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Amy Wilson_PhD Thesis_final.pdf (38.98 MB)

Improving in vivo detection methods and immunotherapies for epithelial ovarian cancer

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thesis
posted on 2020-04-02, 04:19 authored by AMY LOUISE WILSON
Epithelial ovarian cancers (EOCs) are the most lethal of all female reproductive-associated cancers. The immune system plays a significant role in the progression of EOC, thus therapies that can re-activate the anti-tumour immune response are promising; however, improved animal models are required in order to accurately assess new therapies effectively. We developed a new ovarian cancer mouse model that permits tracking of ovarian cancer progression non-invasively in real time. We used this model to show that a type 2 diabetes drug can restore the immune response and delay ovarian cancer progression, both alone and in combination with chemotherapy. This exciting work will hopefully lead to a new treatment for ovarian cancer.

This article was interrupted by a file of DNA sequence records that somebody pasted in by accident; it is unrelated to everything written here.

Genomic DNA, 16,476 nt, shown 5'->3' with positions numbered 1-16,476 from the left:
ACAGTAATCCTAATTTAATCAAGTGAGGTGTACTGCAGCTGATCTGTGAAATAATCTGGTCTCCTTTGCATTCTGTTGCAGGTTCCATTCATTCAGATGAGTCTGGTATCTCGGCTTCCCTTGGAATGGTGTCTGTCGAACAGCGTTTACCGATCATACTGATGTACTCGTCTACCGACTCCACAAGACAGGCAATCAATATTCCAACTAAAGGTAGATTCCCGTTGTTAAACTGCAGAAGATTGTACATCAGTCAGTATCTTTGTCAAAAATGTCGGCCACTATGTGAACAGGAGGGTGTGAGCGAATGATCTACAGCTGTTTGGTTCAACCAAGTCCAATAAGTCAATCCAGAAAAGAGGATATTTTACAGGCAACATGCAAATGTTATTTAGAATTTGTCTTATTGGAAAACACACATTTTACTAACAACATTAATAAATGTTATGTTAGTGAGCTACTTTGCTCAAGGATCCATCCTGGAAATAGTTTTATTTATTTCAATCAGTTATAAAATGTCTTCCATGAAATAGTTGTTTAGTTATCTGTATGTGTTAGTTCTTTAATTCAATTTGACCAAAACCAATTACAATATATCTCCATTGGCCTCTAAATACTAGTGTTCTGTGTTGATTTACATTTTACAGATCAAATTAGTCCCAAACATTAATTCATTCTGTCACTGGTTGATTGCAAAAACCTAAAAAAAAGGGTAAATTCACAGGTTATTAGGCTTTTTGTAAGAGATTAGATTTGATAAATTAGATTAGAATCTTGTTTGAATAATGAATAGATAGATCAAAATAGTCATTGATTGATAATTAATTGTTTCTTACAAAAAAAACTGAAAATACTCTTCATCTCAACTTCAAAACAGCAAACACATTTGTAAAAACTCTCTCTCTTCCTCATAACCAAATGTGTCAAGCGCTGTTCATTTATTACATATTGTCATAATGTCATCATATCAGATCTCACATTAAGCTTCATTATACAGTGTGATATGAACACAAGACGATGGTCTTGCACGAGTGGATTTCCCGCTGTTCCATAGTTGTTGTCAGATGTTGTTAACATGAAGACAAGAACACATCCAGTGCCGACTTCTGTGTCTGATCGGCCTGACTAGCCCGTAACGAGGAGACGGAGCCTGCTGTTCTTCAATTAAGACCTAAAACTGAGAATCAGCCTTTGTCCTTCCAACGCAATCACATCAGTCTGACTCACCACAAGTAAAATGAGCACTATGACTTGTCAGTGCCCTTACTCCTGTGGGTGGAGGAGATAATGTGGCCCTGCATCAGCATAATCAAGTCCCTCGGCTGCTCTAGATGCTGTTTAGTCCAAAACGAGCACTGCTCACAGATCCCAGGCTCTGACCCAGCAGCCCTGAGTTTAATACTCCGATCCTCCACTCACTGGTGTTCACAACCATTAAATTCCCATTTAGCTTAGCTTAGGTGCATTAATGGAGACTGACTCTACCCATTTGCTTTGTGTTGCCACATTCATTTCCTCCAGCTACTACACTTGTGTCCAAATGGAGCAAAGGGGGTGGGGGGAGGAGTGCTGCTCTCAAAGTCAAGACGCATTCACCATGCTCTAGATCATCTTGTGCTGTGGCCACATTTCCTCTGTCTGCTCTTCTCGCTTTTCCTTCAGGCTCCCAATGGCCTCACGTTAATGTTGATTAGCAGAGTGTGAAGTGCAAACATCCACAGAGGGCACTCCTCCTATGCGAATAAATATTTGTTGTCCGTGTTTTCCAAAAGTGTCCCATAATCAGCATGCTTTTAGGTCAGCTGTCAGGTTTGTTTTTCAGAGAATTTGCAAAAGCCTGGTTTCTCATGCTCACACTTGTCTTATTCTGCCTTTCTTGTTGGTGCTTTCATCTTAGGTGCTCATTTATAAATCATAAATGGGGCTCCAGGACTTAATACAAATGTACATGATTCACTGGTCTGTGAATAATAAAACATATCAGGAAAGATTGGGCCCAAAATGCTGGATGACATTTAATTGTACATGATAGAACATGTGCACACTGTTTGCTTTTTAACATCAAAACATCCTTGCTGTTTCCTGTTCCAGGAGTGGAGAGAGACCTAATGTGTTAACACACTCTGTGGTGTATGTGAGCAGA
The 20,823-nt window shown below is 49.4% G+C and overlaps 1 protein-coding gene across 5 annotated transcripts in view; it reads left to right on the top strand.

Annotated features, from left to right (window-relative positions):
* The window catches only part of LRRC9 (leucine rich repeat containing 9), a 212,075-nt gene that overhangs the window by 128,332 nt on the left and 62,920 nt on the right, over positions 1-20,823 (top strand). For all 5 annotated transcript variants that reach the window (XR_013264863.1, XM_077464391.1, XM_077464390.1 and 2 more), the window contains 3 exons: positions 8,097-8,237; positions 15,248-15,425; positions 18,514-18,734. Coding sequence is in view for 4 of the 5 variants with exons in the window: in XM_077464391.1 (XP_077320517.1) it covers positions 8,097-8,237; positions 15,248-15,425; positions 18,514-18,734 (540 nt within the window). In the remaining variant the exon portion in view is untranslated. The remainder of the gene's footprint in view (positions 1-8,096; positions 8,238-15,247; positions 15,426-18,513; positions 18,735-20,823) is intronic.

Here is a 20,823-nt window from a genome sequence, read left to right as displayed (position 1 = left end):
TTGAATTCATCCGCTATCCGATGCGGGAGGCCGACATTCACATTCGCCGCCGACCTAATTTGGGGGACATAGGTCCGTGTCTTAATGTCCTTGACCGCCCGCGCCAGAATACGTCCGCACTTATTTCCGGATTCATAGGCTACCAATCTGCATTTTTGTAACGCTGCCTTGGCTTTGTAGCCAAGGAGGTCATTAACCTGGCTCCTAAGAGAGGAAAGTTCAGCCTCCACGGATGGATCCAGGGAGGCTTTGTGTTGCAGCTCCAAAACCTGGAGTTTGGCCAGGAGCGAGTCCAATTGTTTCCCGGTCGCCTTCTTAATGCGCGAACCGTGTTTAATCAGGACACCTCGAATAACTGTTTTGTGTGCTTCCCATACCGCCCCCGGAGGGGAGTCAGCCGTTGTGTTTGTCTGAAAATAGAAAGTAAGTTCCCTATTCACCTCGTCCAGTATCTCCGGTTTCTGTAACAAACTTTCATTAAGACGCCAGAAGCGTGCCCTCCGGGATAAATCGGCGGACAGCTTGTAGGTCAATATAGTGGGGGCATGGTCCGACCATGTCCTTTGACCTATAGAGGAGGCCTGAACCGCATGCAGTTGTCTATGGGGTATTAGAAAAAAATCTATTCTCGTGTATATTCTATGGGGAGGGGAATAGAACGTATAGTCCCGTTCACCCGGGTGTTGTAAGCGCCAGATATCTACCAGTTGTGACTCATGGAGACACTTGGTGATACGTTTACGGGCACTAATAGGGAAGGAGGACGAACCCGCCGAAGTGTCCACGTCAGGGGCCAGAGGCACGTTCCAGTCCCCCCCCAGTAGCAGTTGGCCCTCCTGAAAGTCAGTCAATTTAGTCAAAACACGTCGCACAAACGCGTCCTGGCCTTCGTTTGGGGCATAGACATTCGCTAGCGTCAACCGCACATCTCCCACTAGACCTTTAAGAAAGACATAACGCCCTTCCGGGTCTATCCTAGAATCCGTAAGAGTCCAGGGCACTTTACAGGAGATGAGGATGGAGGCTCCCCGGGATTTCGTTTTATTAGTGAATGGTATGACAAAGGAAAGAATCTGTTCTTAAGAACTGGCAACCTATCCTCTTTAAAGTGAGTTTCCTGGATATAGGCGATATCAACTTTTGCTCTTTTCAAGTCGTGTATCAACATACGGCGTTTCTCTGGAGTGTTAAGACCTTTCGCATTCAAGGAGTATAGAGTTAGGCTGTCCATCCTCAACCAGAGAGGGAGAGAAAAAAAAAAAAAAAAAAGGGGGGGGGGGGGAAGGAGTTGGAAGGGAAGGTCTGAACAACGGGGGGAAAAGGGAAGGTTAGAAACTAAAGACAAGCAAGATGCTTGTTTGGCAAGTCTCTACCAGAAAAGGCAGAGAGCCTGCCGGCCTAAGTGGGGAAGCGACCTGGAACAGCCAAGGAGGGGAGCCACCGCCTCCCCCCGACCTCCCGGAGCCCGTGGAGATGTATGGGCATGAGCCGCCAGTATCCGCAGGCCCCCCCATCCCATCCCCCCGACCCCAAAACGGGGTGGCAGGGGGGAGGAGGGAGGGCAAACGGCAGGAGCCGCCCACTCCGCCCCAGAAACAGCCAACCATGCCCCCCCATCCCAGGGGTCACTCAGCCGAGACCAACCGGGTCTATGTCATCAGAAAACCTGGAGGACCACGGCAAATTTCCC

History

Principal supervisor

Magdalena

Additional supervisor 1

Dr. Andrew Stephens

Additional supervisor 2

A/Prof. Mark Wright

Additional supervisor 3

Dr. Kirsty Wilson

Year of Award

2020

Department, School or Centre

Central Clinical School

Additional Institution or Organisation

Immunology - Alfred

Campus location

Australia

Course

Doctor of Philosophy

Degree Type

DOCTORATE

Faculty

Faculty of Medicine, Nursing and Health Sciences